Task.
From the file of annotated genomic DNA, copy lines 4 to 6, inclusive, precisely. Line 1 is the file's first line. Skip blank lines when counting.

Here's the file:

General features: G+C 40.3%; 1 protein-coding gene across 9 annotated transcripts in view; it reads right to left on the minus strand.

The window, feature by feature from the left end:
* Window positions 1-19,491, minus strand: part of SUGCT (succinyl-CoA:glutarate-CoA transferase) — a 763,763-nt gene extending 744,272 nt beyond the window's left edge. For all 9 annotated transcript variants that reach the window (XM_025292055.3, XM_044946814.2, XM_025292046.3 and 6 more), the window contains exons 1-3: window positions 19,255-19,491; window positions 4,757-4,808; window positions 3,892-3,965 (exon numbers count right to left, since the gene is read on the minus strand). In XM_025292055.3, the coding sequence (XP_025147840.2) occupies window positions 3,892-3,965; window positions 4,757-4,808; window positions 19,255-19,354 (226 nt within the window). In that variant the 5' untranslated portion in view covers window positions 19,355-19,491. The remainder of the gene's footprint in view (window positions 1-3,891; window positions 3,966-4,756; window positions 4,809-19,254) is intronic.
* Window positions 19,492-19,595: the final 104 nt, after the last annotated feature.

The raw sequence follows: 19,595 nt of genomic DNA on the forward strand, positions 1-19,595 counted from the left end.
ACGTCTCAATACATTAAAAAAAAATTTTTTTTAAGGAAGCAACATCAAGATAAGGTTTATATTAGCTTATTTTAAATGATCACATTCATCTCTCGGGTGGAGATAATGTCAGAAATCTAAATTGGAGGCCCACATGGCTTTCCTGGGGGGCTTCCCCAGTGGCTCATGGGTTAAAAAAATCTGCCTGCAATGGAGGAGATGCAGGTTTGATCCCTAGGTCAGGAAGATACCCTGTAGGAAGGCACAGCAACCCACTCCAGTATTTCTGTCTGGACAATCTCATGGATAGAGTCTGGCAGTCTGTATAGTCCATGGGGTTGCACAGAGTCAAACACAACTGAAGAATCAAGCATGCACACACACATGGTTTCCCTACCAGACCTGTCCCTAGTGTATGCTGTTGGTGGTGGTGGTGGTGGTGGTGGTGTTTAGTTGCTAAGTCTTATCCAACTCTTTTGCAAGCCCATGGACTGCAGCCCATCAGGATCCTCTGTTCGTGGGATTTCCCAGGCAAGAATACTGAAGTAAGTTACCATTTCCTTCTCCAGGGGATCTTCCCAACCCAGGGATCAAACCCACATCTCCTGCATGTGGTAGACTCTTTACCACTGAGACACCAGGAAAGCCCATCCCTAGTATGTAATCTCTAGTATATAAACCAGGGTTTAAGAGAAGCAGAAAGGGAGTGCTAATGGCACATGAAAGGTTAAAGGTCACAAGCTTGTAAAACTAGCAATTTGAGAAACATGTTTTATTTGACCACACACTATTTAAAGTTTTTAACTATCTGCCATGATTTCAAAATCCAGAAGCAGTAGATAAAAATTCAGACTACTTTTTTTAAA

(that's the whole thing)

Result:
* Window positions 19,492-19,595: the final 104 nt, after the last annotated feature.

The raw sequence follows: 19,595 nt of genomic DNA on the forward strand, positions 1-19,595 counted from the left end.
ACGTCTCAATACATTAAAAAAAAATTTTTTTTAAGGAAGCAACATCAAGATAAGGTTTATATTAGCTTATTTTAAATGATCACATTCATCTCTCGGGTGGAGATAATGTCAGAAATCTAAATTGGAGGCCCACATGGCTTTCCTGGGGGGCTTCCCCAGTGGCTCATGGGTTAAAAAAATCTGCCTGCAATGGAGGAGATGCAGGTTTGATCCCTAGGTCAGGAAGATACCCTGTAGGAAGGCACAGCAACCCACTCCAGTATTTCTGTCTGGACAATCTCATGGATAGAGTCTGGCAGTCTGTATAGTCCATGGGGTTGCACAGAGTCAAACACAACTGAAGAATCAAGCATGCACACACACATGGTTTCCCTACCAGACCTGTCCCTAGTGTATGCTGTTGGTGGTGGTGGTGGTGGTGGTGGTGTTTAGTTGCTAAGTCTTATCCAACTCTTTTGCAAGCCCATGGACTGCAGCCCATCAGGATCCTCTGTTCGTGGGATTTCCCAGGCAAGAATACTGAAGTAAGTTACCATTTCCTTCTCCAGGGGATCTTCCCAACCCAGGGATCAAACCCACATCTCCTGCATGTGGTAGACTCTTTACCACTGAGACACCAGGAAAGCCCATCCCTAGTATGTAATCTCTAGTATATAAACCAGGGTTTAAGAGAAGCAGAAAGGGAGTGCTAATGGCACATGAAAGGTTAAAGGTCACAAGCTTGTAAAACTAGCAATTTGAGAAACATGTTTTATTTGACCACACACTATTTAAAGTTTTTAACTATCTGCCATGATTTCAAAATCCAGAAGCAGTAGATAAAAATTCAGACTACTTTTTTTAAA